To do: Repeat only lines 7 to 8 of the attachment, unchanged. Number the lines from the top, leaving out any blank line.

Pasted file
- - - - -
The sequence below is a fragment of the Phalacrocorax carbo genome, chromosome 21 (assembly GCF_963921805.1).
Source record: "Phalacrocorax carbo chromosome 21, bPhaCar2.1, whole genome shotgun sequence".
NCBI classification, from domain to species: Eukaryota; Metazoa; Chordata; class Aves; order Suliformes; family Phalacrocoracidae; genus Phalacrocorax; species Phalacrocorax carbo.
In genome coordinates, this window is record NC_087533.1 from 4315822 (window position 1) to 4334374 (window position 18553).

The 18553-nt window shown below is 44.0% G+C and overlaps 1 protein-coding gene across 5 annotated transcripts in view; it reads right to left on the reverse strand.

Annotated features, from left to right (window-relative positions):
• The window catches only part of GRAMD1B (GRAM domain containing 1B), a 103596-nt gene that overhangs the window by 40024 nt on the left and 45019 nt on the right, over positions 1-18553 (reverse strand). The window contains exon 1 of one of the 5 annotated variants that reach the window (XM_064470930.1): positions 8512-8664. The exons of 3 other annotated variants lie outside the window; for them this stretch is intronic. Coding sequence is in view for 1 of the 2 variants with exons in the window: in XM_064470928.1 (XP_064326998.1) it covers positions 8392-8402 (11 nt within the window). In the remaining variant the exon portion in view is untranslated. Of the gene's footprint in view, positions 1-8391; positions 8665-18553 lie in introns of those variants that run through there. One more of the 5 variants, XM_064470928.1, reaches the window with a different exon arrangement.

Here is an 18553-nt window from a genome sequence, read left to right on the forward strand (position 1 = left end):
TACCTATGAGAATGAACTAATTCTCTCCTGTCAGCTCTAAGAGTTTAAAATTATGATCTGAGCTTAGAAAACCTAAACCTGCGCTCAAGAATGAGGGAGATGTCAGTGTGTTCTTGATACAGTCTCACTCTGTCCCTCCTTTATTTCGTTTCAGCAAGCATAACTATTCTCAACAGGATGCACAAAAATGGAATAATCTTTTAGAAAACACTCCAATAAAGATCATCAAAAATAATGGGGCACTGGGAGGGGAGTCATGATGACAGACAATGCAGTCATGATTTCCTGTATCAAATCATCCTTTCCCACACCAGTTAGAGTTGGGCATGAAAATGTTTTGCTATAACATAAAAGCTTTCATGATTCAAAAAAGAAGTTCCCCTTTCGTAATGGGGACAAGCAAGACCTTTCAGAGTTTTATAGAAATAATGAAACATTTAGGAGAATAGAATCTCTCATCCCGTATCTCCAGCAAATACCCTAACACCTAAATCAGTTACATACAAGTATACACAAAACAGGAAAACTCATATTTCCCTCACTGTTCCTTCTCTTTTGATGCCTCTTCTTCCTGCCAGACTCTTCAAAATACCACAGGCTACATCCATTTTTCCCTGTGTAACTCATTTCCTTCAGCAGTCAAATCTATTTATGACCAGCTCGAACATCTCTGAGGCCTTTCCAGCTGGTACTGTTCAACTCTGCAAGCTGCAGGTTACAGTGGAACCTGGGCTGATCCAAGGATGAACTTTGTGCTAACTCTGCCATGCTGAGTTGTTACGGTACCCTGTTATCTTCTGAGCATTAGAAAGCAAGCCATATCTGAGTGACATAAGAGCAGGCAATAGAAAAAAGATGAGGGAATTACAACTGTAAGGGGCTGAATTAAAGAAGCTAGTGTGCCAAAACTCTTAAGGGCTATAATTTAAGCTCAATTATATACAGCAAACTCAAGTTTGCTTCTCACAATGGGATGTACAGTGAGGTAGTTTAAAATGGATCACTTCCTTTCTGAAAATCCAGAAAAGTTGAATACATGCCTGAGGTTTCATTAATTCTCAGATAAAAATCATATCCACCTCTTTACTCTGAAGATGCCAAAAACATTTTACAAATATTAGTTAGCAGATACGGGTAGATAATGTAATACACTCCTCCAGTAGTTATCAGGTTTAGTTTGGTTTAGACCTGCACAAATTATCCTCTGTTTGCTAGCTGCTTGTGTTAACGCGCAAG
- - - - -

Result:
• The window catches only part of GRAMD1B (GRAM domain containing 1B), a 103596-nt gene that overhangs the window by 40024 nt on the left and 45019 nt on the right, over positions 1-18553 (reverse strand). The window contains exon 1 of one of the 5 annotated variants that reach the window (XM_064470930.1): positions 8512-8664. The exons of 3 other annotated variants lie outside the window; for them this stretch is intronic. Coding sequence is in view for 1 of the 2 variants with exons in the window: in XM_064470928.1 (XP_064326998.1) it covers positions 8392-8402 (11 nt within the window). In the remaining variant the exon portion in view is untranslated. Of the gene's footprint in view, positions 1-8391; positions 8665-18553 lie in introns of those variants that run through there. One more of the 5 variants, XM_064470928.1, reaches the window with a different exon arrangement.

Here is an 18553-nt window from a genome sequence, read left to right on the forward strand (position 1 = left end):